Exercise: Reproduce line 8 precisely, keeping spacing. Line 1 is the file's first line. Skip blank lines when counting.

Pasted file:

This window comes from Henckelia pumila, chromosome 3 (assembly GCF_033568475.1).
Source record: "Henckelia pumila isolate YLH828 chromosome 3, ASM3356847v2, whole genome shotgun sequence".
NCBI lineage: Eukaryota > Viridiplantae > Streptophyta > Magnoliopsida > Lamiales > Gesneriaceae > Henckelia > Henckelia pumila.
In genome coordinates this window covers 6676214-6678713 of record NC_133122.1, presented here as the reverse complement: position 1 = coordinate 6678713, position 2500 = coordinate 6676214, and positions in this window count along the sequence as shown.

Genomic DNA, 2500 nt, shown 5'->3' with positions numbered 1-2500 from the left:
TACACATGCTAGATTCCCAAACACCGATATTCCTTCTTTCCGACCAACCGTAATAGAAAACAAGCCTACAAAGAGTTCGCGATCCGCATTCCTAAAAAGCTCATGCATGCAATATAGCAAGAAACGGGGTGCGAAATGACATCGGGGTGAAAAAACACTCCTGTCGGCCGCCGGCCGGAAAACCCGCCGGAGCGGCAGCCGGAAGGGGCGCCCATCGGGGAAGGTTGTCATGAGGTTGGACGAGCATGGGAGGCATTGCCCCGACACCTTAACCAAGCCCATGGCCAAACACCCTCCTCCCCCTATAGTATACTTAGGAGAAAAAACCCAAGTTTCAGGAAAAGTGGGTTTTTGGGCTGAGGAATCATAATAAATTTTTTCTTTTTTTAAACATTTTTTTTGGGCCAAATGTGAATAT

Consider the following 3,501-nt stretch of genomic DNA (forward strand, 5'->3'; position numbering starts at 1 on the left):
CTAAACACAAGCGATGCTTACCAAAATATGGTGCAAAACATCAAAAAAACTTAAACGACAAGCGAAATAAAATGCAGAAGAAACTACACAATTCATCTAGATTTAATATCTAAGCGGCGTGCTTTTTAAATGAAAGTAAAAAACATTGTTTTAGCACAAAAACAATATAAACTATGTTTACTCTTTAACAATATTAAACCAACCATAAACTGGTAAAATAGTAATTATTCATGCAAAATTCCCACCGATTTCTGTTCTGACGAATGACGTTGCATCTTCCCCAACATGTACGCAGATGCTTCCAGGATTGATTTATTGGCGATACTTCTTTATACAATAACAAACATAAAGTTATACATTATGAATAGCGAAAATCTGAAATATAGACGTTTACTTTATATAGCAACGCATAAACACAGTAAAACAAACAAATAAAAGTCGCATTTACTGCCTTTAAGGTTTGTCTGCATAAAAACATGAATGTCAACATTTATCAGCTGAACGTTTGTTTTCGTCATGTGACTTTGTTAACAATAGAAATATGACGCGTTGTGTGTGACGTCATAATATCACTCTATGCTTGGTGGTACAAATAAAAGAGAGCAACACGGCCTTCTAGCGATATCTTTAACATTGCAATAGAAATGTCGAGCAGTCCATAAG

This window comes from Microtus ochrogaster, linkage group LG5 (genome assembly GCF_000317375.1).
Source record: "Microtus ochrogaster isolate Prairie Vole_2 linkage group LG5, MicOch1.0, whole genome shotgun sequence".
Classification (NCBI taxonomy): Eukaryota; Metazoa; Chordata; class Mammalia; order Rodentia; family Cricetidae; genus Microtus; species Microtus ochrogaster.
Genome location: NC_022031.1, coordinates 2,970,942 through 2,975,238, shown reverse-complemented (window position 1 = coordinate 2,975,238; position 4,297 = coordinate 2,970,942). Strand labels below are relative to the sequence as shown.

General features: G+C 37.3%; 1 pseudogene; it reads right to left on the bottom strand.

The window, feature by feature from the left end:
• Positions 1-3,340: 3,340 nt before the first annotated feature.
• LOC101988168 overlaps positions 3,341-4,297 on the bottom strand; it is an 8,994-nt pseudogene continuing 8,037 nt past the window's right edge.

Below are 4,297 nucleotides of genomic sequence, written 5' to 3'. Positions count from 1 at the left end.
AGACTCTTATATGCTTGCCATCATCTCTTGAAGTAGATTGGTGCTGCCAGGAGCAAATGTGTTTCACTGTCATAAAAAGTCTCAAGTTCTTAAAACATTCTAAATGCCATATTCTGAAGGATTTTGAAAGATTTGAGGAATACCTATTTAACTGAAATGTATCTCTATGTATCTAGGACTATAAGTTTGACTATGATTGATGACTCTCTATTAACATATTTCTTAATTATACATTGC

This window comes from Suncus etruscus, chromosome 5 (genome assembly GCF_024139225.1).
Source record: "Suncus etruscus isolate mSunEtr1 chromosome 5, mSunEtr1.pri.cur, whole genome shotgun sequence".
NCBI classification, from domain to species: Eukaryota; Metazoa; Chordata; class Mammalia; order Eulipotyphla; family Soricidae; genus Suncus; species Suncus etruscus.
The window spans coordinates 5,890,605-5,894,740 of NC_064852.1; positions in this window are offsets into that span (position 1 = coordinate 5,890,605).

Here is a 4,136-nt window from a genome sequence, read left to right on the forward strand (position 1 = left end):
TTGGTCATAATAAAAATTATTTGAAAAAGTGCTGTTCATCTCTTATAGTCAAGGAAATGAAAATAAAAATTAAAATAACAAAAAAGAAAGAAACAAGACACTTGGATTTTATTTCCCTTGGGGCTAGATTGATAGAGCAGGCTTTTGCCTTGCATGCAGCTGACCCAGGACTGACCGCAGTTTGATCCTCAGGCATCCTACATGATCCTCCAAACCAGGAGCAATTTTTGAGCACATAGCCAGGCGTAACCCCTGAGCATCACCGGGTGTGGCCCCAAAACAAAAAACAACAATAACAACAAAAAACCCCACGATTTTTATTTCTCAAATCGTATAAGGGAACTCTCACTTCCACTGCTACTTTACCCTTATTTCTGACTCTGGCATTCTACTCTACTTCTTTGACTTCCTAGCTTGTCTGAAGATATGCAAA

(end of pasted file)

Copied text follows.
CTAAACACAAGCGATGCTTACCAAAATATGGTGCAAAACATCAAAAAAACTTAAACGACAAGCGAAATAAAATGCAGAAGAAACTACACAATTCATCTAGATTTAATATCTAAGCGGCGTGCTTTTTAAATGAAAGTAAAAAACATTGTTTTAGCACAAAAACAATATAAACTATGTTTACTCTTTAACAATATTAAACCAACCATAAACTGGTAAAATAGTAATTATTCATGCAAAATTCCCACCGATTTCTGTTCTGACGAATGACGTTGCATCTTCCCCAACATGTACGCAGATGCTTCCAGGATTGATTTATTGGCGATACTTCTTTATACAATAACAAACATAAAGTTATACATTATGAATAGCGAAAATCTGAAATATAGACGTTTACTTTATATAGCAACGCATAAACACAGTAAAACAAACAAATAAAAGTCGCATTTACTGCCTTTAAGGTTTGTCTGCATAAAAACATGAATGTCAACATTTATCAGCTGAACGTTTGTTTTCGTCATGTGACTTTGTTAACAATAGAAATATGACGCGTTGTGTGTGACGTCATAATATCACTCTATGCTTGGTGGTACAAATAAAAGAGAGCAACACGGCCTTCTAGCGATATCTTTAACATTGCAATAGAAATGTCGAGCAGTCCATAAG